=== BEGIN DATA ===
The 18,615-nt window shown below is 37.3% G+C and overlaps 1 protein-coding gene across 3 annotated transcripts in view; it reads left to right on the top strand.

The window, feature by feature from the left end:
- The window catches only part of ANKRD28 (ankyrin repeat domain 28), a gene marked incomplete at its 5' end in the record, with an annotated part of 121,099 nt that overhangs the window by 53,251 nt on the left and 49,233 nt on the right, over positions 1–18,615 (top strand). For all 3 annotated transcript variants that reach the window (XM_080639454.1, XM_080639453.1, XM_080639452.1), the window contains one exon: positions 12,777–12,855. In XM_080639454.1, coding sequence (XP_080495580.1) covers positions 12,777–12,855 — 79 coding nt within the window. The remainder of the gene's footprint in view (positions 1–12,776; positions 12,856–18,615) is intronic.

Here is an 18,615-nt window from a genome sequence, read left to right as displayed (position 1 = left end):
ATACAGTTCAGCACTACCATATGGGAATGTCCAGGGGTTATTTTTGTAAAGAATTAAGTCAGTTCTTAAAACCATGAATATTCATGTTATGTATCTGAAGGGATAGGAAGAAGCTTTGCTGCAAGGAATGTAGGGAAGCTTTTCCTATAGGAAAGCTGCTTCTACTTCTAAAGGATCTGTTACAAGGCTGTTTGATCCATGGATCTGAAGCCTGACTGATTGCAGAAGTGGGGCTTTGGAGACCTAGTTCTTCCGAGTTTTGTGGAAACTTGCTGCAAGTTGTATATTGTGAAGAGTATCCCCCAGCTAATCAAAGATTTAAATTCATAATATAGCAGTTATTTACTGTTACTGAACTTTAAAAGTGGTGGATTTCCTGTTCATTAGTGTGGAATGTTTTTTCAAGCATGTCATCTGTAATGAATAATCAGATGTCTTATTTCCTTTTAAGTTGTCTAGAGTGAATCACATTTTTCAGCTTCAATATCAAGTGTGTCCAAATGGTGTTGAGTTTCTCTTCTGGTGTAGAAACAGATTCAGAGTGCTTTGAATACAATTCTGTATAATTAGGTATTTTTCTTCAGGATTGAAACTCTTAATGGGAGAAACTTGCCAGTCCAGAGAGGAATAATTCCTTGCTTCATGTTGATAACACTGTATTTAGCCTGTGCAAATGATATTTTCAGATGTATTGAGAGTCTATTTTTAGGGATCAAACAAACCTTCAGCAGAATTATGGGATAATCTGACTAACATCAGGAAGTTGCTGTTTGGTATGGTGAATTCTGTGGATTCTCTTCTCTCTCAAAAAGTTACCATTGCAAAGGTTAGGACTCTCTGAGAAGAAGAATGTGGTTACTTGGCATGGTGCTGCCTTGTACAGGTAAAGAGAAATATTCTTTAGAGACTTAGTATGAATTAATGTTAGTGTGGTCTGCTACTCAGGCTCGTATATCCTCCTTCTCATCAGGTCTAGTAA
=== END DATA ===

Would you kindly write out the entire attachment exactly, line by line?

The 18,615-nt window shown below is 37.3% G+C and overlaps 1 protein-coding gene across 3 annotated transcripts in view; it reads left to right on the top strand.

The window, feature by feature from the left end:
- The window catches only part of ANKRD28 (ankyrin repeat domain 28), a gene marked incomplete at its 5' end in the record, with an annotated part of 121,099 nt that overhangs the window by 53,251 nt on the left and 49,233 nt on the right, over positions 1–18,615 (top strand). For all 3 annotated transcript variants that reach the window (XM_080639454.1, XM_080639453.1, XM_080639452.1), the window contains one exon: positions 12,777–12,855. In XM_080639454.1, coding sequence (XP_080495580.1) covers positions 12,777–12,855 — 79 coding nt within the window. The remainder of the gene's footprint in view (positions 1–12,776; positions 12,856–18,615) is intronic.

Here is an 18,615-nt window from a genome sequence, read left to right as displayed (position 1 = left end):
ATACAGTTCAGCACTACCATATGGGAATGTCCAGGGGTTATTTTTGTAAAGAATTAAGTCAGTTCTTAAAACCATGAATATTCATGTTATGTATCTGAAGGGATAGGAAGAAGCTTTGCTGCAAGGAATGTAGGGAAGCTTTTCCTATAGGAAAGCTGCTTCTACTTCTAAAGGATCTGTTACAAGGCTGTTTGATCCATGGATCTGAAGCCTGACTGATTGCAGAAGTGGGGCTTTGGAGACCTAGTTCTTCCGAGTTTTGTGGAAACTTGCTGCAAGTTGTATATTGTGAAGAGTATCCCCCAGCTAATCAAAGATTTAAATTCATAATATAGCAGTTATTTACTGTTACTGAACTTTAAAAGTGGTGGATTTCCTGTTCATTAGTGTGGAATGTTTTTTCAAGCATGTCATCTGTAATGAATAATCAGATGTCTTATTTCCTTTTAAGTTGTCTAGAGTGAATCACATTTTTCAGCTTCAATATCAAGTGTGTCCAAATGGTGTTGAGTTTCTCTTCTGGTGTAGAAACAGATTCAGAGTGCTTTGAATACAATTCTGTATAATTAGGTATTTTTCTTCAGGATTGAAACTCTTAATGGGAGAAACTTGCCAGTCCAGAGAGGAATAATTCCTTGCTTCATGTTGATAACACTGTATTTAGCCTGTGCAAATGATATTTTCAGATGTATTGAGAGTCTATTTTTAGGGATCAAACAAACCTTCAGCAGAATTATGGGATAATCTGACTAACATCAGGAAGTTGCTGTTTGGTATGGTGAATTCTGTGGATTCTCTTCTCTCTCAAAAAGTTACCATTGCAAAGGTTAGGACTCTCTGAGAAGAAGAATGTGGTTACTTGGCATGGTGCTGCCTTGTACAGGTAAAGAGAAATATTCTTTAGAGACTTAGTATGAATTAATGTTAGTGTGGTCTGCTACTCAGGCTCGTATATCCTCCTTCTCATCAGGTCTAGTAA